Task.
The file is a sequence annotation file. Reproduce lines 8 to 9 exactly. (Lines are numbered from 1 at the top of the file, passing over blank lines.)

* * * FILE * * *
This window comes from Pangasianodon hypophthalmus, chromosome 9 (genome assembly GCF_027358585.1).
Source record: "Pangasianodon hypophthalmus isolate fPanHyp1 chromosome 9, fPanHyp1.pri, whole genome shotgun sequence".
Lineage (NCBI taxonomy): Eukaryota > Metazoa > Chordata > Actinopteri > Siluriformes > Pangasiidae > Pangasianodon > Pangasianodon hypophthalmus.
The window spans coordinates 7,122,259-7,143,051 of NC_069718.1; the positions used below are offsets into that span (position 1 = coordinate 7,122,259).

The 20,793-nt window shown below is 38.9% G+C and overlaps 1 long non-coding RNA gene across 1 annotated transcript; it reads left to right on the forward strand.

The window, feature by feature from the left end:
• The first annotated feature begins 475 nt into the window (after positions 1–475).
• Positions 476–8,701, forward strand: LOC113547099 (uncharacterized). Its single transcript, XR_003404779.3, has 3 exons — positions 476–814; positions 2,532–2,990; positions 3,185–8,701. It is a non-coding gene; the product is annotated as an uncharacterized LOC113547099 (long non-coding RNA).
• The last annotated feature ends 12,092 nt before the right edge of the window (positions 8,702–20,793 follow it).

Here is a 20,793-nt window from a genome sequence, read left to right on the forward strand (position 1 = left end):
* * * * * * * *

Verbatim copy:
• Positions 476–8,701, forward strand: LOC113547099 (uncharacterized). Its single transcript, XR_003404779.3, has 3 exons — positions 476–814; positions 2,532–2,990; positions 3,185–8,701. It is a non-coding gene; the product is annotated as an uncharacterized LOC113547099 (long non-coding RNA).
• The last annotated feature ends 12,092 nt before the right edge of the window (positions 8,702–20,793 follow it).